David Bird, a biologist and professor at McGill University, has recently done an interview with Radio Canada International that confirms much of what we already know – drones get a bad rap. As drones continue to soar in popularity, so does the negative news coverage surrounding their usage as they are often summed up as dangerous and intrusive. In reality, these devices have a plethora of benefits. There’s a reason companies as big as Amazon are trying make drones a staple in their business and medical suppliers are also paying attention to the technology.
Drones are efficient, both on energy and in relation to our economy. The hassles of ground transportation can be lowered significantly, along with the amount of fuel needed to operate delivery vehicles. Add to that the ability of a drone to collect data and move at a speed more than 50 times faster than traditional means, and what you get is a powerful and necessary machine.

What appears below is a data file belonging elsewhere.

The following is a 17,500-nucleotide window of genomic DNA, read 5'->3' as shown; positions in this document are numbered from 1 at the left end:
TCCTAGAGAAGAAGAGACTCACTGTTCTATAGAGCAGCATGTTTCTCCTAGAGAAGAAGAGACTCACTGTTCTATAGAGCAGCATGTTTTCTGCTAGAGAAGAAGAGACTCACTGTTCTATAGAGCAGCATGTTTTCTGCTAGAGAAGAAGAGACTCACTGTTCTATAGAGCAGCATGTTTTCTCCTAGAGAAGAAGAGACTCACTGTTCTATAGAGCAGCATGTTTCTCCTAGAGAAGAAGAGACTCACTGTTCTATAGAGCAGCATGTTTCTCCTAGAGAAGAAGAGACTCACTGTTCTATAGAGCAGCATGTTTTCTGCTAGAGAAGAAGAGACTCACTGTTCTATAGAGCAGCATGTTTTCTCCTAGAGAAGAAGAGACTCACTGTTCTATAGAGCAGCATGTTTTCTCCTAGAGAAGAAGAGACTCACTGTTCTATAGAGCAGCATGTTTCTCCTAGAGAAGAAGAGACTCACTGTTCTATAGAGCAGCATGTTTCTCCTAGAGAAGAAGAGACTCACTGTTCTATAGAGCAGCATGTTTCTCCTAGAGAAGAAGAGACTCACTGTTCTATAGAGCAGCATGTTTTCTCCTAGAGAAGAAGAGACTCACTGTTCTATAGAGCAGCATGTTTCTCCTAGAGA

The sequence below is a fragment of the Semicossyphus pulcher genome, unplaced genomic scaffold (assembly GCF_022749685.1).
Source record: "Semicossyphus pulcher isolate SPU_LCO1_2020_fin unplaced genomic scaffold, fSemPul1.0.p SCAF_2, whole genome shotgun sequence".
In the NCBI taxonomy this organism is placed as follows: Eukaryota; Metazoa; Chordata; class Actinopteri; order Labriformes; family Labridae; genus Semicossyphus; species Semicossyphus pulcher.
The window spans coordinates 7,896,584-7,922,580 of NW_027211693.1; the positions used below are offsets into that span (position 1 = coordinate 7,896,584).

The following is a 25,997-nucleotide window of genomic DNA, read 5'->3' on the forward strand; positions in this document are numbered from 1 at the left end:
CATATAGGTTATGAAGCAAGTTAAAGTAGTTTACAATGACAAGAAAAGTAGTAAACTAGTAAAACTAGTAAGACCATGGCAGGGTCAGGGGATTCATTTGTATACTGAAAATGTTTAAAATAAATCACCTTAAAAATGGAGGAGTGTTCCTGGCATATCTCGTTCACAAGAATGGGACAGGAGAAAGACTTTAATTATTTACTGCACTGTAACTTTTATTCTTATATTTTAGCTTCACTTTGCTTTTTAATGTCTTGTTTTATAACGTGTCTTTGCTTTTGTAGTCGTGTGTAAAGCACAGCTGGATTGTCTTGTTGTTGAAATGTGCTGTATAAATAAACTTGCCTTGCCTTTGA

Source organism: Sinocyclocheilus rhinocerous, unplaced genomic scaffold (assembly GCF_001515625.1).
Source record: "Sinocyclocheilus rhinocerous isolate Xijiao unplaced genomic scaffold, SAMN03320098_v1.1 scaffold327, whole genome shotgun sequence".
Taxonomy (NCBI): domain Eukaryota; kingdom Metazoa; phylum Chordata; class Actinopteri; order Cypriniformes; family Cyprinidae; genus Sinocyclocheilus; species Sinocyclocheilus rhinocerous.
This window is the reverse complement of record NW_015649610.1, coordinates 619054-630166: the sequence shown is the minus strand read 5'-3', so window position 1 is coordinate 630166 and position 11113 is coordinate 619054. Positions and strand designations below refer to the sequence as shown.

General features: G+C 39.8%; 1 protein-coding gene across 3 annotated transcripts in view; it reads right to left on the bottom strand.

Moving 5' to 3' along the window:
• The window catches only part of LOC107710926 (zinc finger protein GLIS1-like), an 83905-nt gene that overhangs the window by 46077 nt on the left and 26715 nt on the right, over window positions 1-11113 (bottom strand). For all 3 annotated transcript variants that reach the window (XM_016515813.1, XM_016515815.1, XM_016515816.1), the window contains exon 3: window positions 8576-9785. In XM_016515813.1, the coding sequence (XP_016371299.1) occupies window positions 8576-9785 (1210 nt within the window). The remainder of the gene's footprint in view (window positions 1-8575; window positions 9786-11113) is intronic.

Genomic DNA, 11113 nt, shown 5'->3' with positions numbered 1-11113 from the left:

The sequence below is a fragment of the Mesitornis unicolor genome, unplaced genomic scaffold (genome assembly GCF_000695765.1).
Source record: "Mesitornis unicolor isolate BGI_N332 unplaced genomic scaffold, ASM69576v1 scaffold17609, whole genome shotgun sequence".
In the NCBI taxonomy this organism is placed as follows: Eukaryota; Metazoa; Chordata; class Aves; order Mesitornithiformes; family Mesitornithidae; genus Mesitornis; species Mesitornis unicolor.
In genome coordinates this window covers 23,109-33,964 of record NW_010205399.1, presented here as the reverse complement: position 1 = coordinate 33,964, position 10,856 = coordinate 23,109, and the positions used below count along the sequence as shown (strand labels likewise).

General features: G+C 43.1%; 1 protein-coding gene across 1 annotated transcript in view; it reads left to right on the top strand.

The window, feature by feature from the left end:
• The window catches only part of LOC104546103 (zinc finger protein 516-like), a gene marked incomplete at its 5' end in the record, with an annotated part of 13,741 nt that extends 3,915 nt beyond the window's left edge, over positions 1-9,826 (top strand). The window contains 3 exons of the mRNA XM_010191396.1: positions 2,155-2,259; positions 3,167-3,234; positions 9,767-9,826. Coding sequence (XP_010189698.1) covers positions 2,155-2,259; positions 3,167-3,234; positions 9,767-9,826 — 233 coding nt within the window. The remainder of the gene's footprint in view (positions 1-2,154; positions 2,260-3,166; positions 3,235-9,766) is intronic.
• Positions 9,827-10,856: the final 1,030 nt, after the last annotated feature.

Drones are highly interactive and hobbyists can enjoy them just as much as professionals. There was a time that it was unheard of for anything besides an airplane or other large piloted machines to capture aerial footage. Today, photographers and filmmakers are just a few of the creatives now using drones to capture amazing photographs and video footage, but as the Toba Beta saying goes, “resistance is common to the unusual.”
As explained by David Bird in his RCI interview, there are some common drone misconceptions out there, one being that drones will have a negative effect on wildlife. He goes on to explain that drones are not as stressful on wildlife as planes and helicopters. In Bird’s time of flying drones, he has yet to incite major stress and fear in wildlife while using a UAV.
He also acknowledges that it is uncalled for when hobbyists use drones in a manner that is disrespectful to the nature of wildlife and such irresponsible behaviors can lead to very demise of drone usage for the public. In his conclusion, he is quoted sharing his view that drones “do have the potential to do an awful lot of good.”